Are you chained to the green dot? Turn it off and break free.
As a general rule, nobody at Basecamp really knows where anyone else is at any given moment. Are they working? Dunno. Are they taking a break? Dunno. Are they at lunch? Dunno. Are they picking up their kid from school? Dunno. Don’t care.
The vast majority of the time, it just doesn’t matter. What matters is letting people design their own schedule around when they can do their best work.
I love Gary Vaynerchuk dearly. So much of his message about patience and perseverance is completely in line with how I view the world. But I can’t take any more odes to “the hustle”. Like most banners, it either dies in obscurity or lives long enough to become perverted.
In the early days, I chose to interpret “the hustle” as a way for those with very little to outsmart those with a lot through clever steps. Finding leverage where you had none. Doing things that weren’t supposed to scale or even work, and making it happen.
But even if my original interpretation was once connected to the term, I can no longer pretend that it is. The hustle has become synonymous with the grind. Pushing through pain and exhaustion in the chase of a bigger carrot. Sacrificing the choice bits of the human experience to climb some arbitrary ladder of success. I can’t connect with any of that.
We’re outspoken about running a profitable company in an industry that so often eschews profits for potential. So why? People ask us why all the time. Why choose profit?
So I thought I’d detail some of the reasons why we designed Basecamp, our company, to be profitable as quickly and consistently as possible. And 17 years into it, we’ve been profitable for 17 years straight. Being profitable is a feature of our company (companies are products too).
An inside look at the specifics of how we decide what to do and then decide how to do it.
“How do you guys actually work? How do you choose what to do? How big are your teams? How do you structure the work itself” are questions I get all the time. I’ve been sharing the details in small group workshops and 1 on 1, but figured it was time to write something up so we can share it at large.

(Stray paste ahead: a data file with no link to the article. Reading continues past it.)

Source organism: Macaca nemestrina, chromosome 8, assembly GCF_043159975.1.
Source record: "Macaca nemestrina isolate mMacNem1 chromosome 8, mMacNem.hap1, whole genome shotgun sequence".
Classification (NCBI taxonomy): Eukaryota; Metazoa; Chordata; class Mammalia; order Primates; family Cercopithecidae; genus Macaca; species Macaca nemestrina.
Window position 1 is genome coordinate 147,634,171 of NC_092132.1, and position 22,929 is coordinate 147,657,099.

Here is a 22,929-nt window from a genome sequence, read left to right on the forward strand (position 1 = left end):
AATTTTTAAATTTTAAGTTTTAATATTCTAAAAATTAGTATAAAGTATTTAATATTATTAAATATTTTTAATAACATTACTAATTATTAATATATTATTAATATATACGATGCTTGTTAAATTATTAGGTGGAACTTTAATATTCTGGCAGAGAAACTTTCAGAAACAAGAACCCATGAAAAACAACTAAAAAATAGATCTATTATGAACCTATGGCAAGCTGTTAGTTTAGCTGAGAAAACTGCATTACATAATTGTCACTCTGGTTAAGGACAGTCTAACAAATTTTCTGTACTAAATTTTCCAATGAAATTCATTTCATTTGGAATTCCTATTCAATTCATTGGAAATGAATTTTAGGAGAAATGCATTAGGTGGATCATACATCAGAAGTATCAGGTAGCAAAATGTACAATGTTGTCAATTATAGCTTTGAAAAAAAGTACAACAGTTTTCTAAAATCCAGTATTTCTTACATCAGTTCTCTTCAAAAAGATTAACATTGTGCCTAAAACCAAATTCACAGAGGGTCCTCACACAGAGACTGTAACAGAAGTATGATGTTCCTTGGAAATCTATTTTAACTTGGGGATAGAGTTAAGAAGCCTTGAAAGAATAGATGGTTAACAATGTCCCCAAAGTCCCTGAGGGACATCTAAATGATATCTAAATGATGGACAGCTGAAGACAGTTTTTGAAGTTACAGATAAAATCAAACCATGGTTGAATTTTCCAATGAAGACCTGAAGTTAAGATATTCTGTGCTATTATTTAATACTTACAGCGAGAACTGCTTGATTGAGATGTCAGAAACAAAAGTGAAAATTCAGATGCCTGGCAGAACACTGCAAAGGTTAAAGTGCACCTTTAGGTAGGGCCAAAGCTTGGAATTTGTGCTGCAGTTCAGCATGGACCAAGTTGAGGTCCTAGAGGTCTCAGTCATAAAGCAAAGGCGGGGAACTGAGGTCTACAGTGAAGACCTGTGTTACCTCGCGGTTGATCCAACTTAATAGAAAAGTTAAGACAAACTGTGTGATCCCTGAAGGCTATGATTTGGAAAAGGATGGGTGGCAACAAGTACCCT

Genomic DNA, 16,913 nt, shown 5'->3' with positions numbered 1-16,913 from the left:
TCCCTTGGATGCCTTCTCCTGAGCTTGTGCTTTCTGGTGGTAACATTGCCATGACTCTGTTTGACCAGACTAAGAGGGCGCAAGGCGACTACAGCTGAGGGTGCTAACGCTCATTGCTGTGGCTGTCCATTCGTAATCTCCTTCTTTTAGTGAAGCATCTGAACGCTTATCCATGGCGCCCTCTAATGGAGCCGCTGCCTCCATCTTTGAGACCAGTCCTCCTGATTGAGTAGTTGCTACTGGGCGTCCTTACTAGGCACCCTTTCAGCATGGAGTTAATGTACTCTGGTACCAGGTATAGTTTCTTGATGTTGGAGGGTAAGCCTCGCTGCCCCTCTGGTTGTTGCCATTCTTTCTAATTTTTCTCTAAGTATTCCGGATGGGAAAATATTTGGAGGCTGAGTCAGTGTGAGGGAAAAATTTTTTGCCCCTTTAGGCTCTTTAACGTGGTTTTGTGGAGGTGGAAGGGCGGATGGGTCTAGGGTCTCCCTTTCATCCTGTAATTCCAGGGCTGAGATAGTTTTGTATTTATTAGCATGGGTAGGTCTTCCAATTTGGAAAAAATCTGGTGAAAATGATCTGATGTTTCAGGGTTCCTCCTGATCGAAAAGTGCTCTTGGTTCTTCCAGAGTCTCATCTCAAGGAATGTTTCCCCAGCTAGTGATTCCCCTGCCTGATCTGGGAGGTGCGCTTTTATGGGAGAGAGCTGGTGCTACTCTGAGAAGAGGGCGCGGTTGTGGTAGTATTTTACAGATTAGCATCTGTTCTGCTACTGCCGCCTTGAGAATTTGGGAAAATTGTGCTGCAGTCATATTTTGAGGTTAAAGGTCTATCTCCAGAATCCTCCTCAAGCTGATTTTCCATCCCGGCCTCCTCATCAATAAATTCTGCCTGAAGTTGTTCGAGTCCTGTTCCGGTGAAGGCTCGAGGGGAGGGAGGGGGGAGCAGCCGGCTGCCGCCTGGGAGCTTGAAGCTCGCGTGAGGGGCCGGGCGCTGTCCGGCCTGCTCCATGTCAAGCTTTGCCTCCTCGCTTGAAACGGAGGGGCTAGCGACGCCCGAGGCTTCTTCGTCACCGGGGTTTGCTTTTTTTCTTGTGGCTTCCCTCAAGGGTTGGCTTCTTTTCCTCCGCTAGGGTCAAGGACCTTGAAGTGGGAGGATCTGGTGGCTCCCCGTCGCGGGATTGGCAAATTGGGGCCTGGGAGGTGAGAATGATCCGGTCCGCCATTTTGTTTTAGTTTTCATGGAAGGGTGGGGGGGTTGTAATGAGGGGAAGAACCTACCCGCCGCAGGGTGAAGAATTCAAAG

We landed on this process after a decade of refinement. Just like we’re always iterating on our product work, we’re also always iterating on how our company works. We consider our company a product too. When you begin to think of your company like a product, you can begin to improve it in entirely new ways. I feel like we’re on version 5.2 of “how we work”.
Status meetings are the worst kinds of meetings. Eliminate them and you’ll actually know more, save a pile of money, and regain dozens of hours a month.
A status meeting — sometimes called a stand-up — is a meeting where a bunch of people get together in a room (or virtually via video chat) and speak one at a time. Someone gets the floor, they fill the group in on something that’s going on, then they cede the floor to someone else who does the same thing. One after another, around they go.
It’s hard to come up with a bigger waste of money, time, or attention than status meetings.
My husband [the venture capital investor Zachary Bogue] runs a co-working office in San Francisco…And if you go in on a Saturday afternoon, I can tell you which startups will succeed, without even knowing what they do.Being there on the weekend is a huge indicator of success, mostly because these companies just don’t happen. They happen because of really hard work.
I read my fair share about the tech world. I haven’t encountered statements this utterly arrogant and silly in a while.
There are things I’ve wanted to do, but if I didn’t do them I’d be fine with that too. There are targets that would have been nice to hit, but if I didn’t hit them I wouldn’t look back and say I missed them.
I don’t aim for things that way.
I do things, I try things, I build things, I want to make progress, I want to make things better for me, my company, my family, my neighborhood, etc. But I’ve never set a goal. It’s just not how I approach things.
The moment one customer pays you a lot more than any other customer, you’re no longer a product company, you’re a services/consulting company again.
When we launched the first version of Basecamp in 2004, we decided to build software for small companies just like us. We know how growing from four to six or eight employees is a huge move. We know that it’s during those growth moments you need a system to help you keep everyone on the same page, and help your expanding teams be more self-sufficient. Being roughly the same size as our customers was a product-focused, mission-oriented decision we made then and have stuck to ever since.
It’s actually more Fridays I have a problem with. Fridays are often the anticlimax of the week. Sometimes you didn’t get as much done as you hoped, your energy is spent, and frankly, you just want to put a lid on it.
Mondays, on the other hand, are always full of promise and freshness. Imagine all the great things this week might have to offer! Imagine finally cracking the hard problem that cooked your noodle last week. Monday is the day of optimism, before reality pummels the week and your spirit into submission.
Whenever I speak at a conference, I try to catch a few of the other presentations. I tend to stand in the back and listen, observe, and get a general sense of the room.
Lately, I’ve been hearing something that disturbs me. A lot of entrepreneurs onstage have been bragging about not sleeping, telling their audiences about their 16-hour days, and making it sound like hustle-at-all-costs is the way ahead. Rest be damned, they say — there’s an endless amount of work to do.